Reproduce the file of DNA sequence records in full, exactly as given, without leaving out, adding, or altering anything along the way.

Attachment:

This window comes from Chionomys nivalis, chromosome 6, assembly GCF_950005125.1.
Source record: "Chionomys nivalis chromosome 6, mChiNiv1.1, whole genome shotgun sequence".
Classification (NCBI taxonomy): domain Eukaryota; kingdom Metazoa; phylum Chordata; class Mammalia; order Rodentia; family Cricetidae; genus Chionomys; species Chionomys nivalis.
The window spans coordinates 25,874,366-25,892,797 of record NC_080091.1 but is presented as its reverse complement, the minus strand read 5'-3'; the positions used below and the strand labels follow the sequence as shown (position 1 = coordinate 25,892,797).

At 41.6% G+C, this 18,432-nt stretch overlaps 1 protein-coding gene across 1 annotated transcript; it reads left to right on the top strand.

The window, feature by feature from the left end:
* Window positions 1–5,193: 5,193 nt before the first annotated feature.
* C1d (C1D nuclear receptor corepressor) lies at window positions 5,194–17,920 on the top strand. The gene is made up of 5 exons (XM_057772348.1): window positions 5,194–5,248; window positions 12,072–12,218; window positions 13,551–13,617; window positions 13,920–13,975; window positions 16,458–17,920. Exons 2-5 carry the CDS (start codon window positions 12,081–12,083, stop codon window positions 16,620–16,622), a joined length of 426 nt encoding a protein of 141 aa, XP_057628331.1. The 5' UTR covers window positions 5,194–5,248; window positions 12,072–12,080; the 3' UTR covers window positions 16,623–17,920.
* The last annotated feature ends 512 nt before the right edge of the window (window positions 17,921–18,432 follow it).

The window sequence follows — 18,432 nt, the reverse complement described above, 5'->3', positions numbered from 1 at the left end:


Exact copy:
This window comes from Chionomys nivalis, chromosome 6, assembly GCF_950005125.1.
Source record: "Chionomys nivalis chromosome 6, mChiNiv1.1, whole genome shotgun sequence".
Classification (NCBI taxonomy): domain Eukaryota; kingdom Metazoa; phylum Chordata; class Mammalia; order Rodentia; family Cricetidae; genus Chionomys; species Chionomys nivalis.
The window spans coordinates 25,874,366-25,892,797 of record NC_080091.1 but is presented as its reverse complement, the minus strand read 5'-3'; the positions used below and the strand labels follow the sequence as shown (position 1 = coordinate 25,892,797).

At 41.6% G+C, this 18,432-nt stretch overlaps 1 protein-coding gene across 1 annotated transcript; it reads left to right on the top strand.

The window, feature by feature from the left end:
* Window positions 1–5,193: 5,193 nt before the first annotated feature.
* C1d (C1D nuclear receptor corepressor) lies at window positions 5,194–17,920 on the top strand. The gene is made up of 5 exons (XM_057772348.1): window positions 5,194–5,248; window positions 12,072–12,218; window positions 13,551–13,617; window positions 13,920–13,975; window positions 16,458–17,920. Exons 2-5 carry the CDS (start codon window positions 12,081–12,083, stop codon window positions 16,620–16,622), a joined length of 426 nt encoding a protein of 141 aa, XP_057628331.1. The 5' UTR covers window positions 5,194–5,248; window positions 12,072–12,080; the 3' UTR covers window positions 16,623–17,920.
* The last annotated feature ends 512 nt before the right edge of the window (window positions 17,921–18,432 follow it).

The window sequence follows — 18,432 nt, the reverse complement described above, 5'->3', positions numbered from 1 at the left end: